by Gemma Lasseter, Research Fellow, Centre for Academic Primary Care and NIHR Health Protection Research Unit in Evaluation of Interventions at the University of Bristol
In the UK, government policy on whether to fund new vaccines, or modify their availability, is based on advice from an independent scientific advisory group. This involves weighing up the benefits and costs, and then deciding whether a vaccine is value for money.
The idea is to find a balance between the cost of doing something (such as routinely vaccinating all children against a particular disease) and how much benefit you get from doing it (such as health gains by preventing disease and the associated economic savings).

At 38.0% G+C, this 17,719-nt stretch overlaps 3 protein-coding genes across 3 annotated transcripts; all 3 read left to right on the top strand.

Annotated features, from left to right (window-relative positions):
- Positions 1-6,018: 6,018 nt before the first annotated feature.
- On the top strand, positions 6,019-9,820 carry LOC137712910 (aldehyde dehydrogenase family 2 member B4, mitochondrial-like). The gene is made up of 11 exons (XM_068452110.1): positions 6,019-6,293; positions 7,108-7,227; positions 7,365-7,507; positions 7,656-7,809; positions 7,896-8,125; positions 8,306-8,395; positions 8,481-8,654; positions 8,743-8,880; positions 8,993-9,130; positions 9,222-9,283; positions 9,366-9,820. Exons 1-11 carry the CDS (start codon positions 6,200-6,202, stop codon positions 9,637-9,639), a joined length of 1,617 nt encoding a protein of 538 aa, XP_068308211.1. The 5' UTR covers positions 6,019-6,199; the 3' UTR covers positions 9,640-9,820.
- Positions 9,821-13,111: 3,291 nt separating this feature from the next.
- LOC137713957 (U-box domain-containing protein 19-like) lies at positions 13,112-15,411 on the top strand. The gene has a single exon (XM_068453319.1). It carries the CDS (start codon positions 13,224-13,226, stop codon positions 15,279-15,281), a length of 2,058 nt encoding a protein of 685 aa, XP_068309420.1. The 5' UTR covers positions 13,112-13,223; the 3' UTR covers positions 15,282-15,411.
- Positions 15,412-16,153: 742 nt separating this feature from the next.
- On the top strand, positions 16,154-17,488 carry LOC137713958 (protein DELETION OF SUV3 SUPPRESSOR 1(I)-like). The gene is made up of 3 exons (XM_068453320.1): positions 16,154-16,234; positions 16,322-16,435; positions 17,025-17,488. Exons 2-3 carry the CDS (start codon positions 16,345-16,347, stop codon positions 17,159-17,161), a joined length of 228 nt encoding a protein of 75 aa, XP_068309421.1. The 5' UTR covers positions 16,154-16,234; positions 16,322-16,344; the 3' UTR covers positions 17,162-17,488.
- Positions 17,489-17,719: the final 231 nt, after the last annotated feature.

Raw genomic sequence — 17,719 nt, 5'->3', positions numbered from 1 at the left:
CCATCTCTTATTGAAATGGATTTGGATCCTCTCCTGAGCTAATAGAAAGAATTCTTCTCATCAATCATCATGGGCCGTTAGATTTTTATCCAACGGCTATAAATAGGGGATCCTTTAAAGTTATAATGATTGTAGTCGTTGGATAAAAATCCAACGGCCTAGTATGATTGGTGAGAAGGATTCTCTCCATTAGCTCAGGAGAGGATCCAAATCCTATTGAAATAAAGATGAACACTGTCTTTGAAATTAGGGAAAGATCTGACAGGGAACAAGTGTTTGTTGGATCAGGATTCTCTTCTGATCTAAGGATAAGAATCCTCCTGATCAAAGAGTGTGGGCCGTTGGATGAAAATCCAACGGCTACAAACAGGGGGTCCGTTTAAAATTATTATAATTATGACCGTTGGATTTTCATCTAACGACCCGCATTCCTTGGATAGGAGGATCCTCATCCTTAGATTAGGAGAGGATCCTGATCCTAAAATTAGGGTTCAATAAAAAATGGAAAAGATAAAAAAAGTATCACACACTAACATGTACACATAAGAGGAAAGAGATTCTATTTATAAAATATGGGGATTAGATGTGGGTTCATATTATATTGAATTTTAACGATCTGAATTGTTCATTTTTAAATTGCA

Yet the current approach does not take into account many of the benefits that vaccinations offer and which set them apart from other health interventions. The fact that vaccinations are preventative rather than curative, for … Read more